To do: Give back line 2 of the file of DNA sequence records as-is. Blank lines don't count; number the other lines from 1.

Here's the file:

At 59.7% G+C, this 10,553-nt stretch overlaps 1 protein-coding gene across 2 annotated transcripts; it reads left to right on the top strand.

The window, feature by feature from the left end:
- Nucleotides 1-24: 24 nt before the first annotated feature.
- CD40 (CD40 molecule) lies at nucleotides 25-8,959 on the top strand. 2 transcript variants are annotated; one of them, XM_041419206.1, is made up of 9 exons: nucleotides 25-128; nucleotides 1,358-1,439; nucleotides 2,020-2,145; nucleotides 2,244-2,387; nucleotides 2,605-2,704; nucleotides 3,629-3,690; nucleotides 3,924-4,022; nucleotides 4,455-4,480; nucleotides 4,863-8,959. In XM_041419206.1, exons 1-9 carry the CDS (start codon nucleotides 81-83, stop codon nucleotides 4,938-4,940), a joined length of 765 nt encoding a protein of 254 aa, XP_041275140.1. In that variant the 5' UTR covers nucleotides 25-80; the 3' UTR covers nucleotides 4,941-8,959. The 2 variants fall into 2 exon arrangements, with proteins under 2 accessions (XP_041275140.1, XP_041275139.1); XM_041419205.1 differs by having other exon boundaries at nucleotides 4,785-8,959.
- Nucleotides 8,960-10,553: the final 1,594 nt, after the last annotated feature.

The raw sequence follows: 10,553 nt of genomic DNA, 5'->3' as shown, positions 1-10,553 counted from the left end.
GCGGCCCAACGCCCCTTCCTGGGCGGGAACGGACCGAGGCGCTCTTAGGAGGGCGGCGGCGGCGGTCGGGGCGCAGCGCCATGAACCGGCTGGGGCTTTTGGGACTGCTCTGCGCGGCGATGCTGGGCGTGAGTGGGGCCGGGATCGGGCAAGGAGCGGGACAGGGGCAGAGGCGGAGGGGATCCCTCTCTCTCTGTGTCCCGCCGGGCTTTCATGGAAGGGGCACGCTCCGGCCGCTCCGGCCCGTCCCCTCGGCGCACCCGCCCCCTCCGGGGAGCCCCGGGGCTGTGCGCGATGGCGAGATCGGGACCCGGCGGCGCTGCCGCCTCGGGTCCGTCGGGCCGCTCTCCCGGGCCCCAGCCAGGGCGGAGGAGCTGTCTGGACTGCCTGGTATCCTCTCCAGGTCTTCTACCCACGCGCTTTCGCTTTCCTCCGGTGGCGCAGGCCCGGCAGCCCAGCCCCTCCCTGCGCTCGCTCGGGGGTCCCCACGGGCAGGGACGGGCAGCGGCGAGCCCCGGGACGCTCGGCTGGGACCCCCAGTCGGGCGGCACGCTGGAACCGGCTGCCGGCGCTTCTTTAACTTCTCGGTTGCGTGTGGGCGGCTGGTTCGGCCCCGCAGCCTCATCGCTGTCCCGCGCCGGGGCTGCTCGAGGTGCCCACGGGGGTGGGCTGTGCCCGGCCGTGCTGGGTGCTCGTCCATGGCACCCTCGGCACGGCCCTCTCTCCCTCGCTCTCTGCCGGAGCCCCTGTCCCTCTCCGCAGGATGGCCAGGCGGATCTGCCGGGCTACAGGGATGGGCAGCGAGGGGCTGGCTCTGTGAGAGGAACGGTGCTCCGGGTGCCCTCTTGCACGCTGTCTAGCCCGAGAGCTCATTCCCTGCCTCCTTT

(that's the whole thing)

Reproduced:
The window, feature by feature from the left end: